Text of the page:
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Avocado Toast

1 ripe avocado
1/2 cup greek yogurt (I used 2% Fage)
handful of arugula
nice, crusty whole grain bread
salt and pepper

Scoop out the insides of the avocado and mix it in a mixing bowl with the greek yogurt. Use a fork to mash up the avocado pieces.

Toast your bread in a toaster or in the oven. Top it with the avocado spread, arugula, and a sprinkling of sea salt and black pepper.

Avocado with Proscuitto and Olive Tapenade

After nearly a month of eating on the cheap in Southeast Asia, Eric and I decided we’d treat ourselves to a nice dinner in Bali. Granted, eating on the cheap was often the best way to dine in the countries we visited – it’s hard to imagine a big bowl of pho tasting so good in any other setting besides a street corner – but Bali certainly had fine dining options, and we wanted to see what they were like. Actually, in Ubud, nearly every restaurant looked nice – that city is full of trendy street-side cafes and posh eateries. So when we set out on this fine-dining mission, we basically just walked into one random restaurant on the street, unsure of how good it actually would be.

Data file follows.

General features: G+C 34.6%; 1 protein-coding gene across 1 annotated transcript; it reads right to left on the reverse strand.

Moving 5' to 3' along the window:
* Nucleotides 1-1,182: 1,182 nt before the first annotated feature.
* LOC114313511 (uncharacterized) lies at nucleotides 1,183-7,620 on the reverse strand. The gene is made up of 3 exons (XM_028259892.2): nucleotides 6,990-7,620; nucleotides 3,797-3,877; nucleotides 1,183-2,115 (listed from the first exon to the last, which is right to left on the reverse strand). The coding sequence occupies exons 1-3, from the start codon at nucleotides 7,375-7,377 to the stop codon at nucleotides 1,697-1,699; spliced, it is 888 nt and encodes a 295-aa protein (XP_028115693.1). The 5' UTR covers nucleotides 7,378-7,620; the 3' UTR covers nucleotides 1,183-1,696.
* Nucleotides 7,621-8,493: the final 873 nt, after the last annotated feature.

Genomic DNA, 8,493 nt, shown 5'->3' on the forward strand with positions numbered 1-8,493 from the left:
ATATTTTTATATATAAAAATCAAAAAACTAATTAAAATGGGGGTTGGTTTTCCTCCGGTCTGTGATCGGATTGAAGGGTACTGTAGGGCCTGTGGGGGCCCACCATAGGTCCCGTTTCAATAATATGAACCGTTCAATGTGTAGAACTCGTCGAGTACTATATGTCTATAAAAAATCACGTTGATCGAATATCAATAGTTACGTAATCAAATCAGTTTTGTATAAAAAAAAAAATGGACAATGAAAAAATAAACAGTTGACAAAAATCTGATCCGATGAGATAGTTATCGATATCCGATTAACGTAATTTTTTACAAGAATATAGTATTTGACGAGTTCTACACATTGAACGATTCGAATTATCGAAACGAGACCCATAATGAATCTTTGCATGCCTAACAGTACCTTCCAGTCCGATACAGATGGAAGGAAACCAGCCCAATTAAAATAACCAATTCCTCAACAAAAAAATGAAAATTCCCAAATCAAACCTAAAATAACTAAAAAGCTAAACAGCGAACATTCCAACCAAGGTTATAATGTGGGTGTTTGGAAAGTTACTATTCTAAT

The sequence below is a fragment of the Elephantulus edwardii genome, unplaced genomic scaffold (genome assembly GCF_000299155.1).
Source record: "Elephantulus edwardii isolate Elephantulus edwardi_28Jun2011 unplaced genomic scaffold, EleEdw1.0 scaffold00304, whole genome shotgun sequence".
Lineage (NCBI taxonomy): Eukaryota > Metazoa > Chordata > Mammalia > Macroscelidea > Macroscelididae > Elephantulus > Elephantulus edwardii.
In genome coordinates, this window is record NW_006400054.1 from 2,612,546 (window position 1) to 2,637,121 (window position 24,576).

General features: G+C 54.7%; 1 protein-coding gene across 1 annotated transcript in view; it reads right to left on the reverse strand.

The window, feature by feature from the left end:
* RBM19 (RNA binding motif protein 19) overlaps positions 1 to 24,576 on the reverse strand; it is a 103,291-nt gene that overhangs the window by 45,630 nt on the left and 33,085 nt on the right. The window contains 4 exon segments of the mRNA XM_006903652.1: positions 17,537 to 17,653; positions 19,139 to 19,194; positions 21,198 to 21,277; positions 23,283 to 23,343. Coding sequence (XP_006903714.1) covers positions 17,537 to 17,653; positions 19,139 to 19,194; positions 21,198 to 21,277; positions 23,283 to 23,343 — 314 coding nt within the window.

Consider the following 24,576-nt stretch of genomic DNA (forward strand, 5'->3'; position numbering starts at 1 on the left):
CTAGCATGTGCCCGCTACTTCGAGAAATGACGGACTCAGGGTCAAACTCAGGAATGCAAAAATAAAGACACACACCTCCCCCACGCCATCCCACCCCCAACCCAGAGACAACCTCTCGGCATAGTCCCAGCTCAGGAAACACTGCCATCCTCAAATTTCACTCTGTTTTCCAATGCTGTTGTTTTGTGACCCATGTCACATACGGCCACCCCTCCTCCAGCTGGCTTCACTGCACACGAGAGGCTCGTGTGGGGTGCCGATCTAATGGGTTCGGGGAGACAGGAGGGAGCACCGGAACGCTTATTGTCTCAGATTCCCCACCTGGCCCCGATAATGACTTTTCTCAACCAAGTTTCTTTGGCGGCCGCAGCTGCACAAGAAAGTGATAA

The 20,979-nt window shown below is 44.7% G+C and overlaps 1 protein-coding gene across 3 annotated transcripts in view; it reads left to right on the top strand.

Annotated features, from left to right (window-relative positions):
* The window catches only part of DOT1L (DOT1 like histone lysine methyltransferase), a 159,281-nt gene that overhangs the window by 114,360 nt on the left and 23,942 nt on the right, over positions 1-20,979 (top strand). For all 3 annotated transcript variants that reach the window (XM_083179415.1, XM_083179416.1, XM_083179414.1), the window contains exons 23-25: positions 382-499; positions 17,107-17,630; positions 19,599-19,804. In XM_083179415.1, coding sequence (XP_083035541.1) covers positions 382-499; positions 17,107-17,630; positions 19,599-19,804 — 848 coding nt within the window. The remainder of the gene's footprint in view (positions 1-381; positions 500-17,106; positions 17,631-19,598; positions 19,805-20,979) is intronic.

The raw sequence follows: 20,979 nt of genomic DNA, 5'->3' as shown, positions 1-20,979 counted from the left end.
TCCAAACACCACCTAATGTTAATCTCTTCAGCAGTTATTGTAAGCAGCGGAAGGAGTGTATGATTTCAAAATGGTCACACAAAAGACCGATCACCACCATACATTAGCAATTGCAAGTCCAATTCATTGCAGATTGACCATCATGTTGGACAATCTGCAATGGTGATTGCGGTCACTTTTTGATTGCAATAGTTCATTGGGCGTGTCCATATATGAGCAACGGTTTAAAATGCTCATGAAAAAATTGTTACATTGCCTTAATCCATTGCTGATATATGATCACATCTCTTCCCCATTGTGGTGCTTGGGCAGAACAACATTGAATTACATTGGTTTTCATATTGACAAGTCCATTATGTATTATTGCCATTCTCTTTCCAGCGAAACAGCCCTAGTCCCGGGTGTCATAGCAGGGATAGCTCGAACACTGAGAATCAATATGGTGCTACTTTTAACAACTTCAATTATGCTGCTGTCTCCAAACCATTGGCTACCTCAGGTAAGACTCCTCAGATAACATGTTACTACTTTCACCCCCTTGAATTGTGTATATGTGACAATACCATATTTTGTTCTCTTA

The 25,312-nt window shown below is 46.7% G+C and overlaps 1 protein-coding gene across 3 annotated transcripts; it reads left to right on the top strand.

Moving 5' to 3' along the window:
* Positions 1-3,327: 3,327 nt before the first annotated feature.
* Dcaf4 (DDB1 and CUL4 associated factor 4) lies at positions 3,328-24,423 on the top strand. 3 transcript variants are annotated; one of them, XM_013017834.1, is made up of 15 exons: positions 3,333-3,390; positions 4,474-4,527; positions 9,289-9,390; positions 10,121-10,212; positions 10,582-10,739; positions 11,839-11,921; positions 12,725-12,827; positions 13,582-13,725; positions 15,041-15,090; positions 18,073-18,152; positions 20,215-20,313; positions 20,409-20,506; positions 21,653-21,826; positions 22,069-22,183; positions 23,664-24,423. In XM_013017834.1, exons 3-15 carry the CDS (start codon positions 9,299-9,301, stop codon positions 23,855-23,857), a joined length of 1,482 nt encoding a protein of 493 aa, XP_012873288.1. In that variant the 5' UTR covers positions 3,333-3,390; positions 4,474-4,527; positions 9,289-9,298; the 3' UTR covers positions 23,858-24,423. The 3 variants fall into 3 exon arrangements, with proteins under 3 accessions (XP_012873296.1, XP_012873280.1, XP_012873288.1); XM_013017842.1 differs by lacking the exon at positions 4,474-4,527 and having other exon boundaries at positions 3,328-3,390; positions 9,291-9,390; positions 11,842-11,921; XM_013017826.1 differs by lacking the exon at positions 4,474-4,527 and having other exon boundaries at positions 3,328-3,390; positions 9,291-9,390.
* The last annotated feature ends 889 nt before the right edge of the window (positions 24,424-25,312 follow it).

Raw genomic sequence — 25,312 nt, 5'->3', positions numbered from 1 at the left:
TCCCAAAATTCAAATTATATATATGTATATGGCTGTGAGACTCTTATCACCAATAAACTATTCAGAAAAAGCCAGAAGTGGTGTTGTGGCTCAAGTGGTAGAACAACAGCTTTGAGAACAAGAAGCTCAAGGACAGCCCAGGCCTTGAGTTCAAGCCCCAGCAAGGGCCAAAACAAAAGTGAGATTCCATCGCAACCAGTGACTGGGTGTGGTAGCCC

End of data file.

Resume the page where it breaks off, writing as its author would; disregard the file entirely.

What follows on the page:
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As it happened, we walked into Cafe Lotus. We walked back through an expansive restaurant, took off our shoes, then stepped up onto a long terrace that overlooked a lotus pond and Hindu temple. We sat cross-legged at the short tables while watching a traditional Balinese dance at the temple. Ambiance alone was worth the price of admission. The food, by the way, was great too.

Among other things, I ordered this dish: